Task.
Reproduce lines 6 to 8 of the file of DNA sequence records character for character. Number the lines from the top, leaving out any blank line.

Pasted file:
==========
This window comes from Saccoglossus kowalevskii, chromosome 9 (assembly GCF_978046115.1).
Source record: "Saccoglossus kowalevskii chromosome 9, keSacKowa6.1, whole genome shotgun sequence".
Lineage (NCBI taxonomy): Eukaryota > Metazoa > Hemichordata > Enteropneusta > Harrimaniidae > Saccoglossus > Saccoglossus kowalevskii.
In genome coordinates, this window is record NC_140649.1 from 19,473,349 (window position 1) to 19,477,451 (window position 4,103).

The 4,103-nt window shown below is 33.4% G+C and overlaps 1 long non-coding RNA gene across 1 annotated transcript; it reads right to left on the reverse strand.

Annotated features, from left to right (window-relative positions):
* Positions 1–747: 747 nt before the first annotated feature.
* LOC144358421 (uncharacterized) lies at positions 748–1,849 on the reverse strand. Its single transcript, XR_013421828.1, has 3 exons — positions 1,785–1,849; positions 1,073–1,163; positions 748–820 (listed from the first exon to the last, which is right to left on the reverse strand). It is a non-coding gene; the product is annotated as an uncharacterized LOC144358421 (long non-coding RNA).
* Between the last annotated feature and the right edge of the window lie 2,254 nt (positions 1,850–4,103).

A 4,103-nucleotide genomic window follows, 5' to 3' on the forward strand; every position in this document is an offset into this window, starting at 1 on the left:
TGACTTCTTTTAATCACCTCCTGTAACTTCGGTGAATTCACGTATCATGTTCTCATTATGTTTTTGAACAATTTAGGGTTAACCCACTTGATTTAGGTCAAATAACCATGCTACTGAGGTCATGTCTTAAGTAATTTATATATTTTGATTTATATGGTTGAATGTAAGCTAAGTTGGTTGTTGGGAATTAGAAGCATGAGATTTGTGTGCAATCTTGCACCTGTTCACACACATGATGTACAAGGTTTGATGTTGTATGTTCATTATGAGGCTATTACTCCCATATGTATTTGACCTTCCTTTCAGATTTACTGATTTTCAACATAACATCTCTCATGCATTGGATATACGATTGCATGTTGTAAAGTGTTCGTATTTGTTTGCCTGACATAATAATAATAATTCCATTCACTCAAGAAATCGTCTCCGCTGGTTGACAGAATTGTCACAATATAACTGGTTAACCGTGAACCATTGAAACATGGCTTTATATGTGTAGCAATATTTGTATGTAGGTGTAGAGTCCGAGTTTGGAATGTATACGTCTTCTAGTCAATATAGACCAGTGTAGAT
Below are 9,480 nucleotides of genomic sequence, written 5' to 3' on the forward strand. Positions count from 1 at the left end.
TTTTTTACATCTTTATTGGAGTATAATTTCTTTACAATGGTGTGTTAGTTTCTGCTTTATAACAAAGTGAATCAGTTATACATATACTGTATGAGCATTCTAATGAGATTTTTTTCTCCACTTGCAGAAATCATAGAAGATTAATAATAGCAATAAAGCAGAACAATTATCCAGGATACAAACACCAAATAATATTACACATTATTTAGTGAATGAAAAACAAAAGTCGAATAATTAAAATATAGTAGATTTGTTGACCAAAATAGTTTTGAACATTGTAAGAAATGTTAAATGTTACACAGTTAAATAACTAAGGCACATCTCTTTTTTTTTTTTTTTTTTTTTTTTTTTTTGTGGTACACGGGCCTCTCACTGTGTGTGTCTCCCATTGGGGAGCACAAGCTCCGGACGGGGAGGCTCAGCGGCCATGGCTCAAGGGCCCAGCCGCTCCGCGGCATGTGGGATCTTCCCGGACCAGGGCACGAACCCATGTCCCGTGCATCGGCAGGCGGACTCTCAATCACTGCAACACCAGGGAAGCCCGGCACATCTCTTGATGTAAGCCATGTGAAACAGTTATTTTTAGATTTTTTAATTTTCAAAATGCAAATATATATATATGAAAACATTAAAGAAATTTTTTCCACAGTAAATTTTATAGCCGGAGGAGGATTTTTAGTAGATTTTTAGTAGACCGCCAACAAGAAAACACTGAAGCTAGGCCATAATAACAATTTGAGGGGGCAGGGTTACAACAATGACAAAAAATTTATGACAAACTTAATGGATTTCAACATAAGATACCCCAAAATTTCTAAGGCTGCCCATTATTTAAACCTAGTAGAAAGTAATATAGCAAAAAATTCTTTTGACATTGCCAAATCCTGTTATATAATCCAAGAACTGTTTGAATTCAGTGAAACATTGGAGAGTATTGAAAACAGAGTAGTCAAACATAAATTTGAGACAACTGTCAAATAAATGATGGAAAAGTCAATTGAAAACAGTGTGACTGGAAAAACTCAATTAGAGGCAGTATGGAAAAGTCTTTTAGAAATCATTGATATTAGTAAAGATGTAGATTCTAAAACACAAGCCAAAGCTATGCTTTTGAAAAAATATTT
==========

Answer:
Annotated features, from left to right (window-relative positions):
* Positions 1–747: 747 nt before the first annotated feature.
* LOC144358421 (uncharacterized) lies at positions 748–1,849 on the reverse strand. Its single transcript, XR_013421828.1, has 3 exons — positions 1,785–1,849; positions 1,073–1,163; positions 748–820 (listed from the first exon to the last, which is right to left on the reverse strand). It is a non-coding gene; the product is annotated as an uncharacterized LOC144358421 (long non-coding RNA).